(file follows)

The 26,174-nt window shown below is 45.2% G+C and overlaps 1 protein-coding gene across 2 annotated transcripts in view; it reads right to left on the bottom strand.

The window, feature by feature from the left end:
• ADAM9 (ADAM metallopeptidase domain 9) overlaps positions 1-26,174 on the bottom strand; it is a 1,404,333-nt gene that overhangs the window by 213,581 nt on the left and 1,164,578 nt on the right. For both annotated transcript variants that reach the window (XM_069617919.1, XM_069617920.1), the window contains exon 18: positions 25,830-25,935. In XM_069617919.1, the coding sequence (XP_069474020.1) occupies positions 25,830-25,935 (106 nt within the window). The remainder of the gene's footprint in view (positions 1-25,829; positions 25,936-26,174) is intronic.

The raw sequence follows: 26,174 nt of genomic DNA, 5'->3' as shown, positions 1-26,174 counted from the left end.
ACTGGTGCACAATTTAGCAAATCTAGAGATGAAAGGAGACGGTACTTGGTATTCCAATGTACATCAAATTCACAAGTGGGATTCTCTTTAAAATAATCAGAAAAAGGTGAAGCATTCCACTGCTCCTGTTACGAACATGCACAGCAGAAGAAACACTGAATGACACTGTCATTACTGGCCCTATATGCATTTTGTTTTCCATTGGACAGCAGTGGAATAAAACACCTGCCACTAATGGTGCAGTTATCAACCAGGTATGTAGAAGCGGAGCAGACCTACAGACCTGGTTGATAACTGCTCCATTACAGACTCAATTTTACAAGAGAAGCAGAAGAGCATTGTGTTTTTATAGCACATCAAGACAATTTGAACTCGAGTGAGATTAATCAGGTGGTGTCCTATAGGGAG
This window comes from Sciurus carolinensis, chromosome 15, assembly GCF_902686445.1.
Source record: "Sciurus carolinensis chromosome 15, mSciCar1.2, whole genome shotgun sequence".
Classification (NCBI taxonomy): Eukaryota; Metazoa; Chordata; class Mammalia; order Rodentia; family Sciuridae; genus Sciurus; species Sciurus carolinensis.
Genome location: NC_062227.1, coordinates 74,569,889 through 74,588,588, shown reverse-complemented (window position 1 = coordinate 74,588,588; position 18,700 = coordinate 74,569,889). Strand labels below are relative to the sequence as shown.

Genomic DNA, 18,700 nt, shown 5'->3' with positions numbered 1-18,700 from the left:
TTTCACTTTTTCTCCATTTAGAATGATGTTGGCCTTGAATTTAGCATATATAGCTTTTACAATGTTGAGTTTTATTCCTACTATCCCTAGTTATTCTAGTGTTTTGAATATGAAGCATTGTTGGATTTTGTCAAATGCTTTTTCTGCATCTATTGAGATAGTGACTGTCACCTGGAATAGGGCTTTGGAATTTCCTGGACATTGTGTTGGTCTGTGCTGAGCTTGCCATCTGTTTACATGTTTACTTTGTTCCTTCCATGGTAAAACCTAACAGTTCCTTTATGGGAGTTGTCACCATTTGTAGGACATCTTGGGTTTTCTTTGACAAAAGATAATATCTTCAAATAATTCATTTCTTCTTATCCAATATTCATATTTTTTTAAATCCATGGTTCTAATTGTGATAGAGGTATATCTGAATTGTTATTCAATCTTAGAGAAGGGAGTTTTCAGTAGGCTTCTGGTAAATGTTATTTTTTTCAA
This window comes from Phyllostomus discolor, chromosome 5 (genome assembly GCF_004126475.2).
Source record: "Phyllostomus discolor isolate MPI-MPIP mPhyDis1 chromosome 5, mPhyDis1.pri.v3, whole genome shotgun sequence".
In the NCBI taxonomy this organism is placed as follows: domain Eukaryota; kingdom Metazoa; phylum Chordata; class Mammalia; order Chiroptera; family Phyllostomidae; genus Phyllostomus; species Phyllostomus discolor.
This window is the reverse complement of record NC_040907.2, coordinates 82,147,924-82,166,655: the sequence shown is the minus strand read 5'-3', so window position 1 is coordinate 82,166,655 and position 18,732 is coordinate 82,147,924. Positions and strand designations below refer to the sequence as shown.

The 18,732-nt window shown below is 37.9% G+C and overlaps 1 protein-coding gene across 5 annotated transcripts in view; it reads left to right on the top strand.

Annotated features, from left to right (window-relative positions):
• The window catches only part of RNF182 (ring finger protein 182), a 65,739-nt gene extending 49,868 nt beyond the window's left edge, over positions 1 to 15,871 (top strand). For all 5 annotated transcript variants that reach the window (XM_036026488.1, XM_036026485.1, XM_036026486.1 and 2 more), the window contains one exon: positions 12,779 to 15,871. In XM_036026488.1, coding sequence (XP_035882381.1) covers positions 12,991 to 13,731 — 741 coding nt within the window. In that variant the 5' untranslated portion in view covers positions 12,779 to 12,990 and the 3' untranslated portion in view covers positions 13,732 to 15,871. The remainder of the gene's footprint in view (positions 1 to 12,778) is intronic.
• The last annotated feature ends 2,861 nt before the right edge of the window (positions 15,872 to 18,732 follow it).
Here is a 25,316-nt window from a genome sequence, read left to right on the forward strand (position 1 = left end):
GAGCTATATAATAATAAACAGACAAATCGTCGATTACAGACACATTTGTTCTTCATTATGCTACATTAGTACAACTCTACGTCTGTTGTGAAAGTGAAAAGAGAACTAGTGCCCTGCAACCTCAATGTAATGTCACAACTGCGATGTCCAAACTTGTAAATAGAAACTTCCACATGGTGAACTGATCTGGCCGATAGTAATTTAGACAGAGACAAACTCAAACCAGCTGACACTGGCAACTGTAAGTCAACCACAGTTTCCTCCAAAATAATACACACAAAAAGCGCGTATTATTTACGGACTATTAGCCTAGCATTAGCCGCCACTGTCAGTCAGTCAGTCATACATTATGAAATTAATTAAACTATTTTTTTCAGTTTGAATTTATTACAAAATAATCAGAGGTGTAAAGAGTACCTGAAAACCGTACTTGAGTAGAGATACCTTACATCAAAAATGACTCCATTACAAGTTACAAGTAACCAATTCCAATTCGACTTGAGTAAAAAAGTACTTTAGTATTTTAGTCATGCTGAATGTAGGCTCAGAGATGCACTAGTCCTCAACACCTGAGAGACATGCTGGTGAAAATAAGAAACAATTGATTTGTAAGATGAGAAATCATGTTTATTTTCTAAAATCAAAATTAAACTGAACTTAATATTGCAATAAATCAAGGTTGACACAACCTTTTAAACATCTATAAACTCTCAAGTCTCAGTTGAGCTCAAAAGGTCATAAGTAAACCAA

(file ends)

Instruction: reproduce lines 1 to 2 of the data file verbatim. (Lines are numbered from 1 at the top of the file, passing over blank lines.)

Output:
The 26,174-nt window shown below is 45.2% G+C and overlaps 1 protein-coding gene across 2 annotated transcripts in view; it reads right to left on the bottom strand.

The window, feature by feature from the left end: